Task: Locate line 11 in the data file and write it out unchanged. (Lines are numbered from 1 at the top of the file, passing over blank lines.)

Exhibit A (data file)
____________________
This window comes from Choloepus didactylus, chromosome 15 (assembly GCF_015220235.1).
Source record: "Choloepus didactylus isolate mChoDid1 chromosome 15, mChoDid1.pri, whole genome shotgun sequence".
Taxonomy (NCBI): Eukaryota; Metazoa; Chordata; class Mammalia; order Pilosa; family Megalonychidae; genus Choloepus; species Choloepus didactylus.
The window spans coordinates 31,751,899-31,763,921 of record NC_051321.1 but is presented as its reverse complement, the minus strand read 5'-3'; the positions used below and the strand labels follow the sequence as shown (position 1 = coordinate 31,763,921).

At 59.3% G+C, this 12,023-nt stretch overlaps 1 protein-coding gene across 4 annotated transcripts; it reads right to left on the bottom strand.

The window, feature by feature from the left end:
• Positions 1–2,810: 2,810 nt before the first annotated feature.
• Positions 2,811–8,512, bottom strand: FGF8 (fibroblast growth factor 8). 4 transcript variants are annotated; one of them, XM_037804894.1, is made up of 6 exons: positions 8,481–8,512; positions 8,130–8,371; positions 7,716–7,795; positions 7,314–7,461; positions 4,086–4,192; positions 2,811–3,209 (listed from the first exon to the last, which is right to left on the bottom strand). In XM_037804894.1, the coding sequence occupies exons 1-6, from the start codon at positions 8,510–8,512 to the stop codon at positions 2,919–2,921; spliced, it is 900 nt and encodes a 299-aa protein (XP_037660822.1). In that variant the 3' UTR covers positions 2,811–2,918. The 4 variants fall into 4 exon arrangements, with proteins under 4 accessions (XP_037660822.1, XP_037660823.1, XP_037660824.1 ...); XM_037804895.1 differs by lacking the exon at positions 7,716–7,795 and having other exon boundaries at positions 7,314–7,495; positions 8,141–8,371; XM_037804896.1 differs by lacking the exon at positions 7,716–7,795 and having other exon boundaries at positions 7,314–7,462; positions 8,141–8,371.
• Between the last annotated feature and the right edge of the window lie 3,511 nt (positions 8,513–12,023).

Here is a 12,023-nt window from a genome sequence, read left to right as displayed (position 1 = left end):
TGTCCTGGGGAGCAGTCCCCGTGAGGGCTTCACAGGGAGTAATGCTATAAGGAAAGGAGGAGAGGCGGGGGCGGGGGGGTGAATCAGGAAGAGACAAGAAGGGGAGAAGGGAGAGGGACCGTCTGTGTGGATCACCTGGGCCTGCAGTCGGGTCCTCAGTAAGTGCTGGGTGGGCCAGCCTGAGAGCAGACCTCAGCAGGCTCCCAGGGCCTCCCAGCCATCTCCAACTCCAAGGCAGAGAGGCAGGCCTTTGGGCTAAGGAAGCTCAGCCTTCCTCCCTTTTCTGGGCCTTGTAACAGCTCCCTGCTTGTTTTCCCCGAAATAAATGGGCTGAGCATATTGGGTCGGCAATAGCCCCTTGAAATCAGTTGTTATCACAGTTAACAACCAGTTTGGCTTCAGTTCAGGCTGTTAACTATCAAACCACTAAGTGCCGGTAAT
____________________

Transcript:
TGTCCTGGGGAGCAGTCCCCGTGAGGGCTTCACAGGGAGTAATGCTATAAGGAAAGGAGGAGAGGCGGGGGCGGGGGGGTGAATCAGGAAGAGACAAGAAGGGGAGAAGGGAGAGGGACCGTCTGTGTGGATCACCTGGGCCTGCAGTCGGGTCCTCAGTAAGTGCTGGGTGGGCCAGCCTGAGAGCAGACCTCAGCAGGCTCCCAGGGCCTCCCAGCCATCTCCAACTCCAAGGCAGAGAGGCAGGCCTTTGGGCTAAGGAAGCTCAGCCTTCCTCCCTTTTCTGGGCCTTGTAACAGCTCCCTGCTTGTTTTCCCCGAAATAAATGGGCTGAGCATATTGGGTCGGCAATAGCCCCTTGAAATCAGTTGTTATCACAGTTAACAACCAGTTTGGCTTCAGTTCAGGCTGTTAACTATCAAACCACTAAGTGCCGGTAAT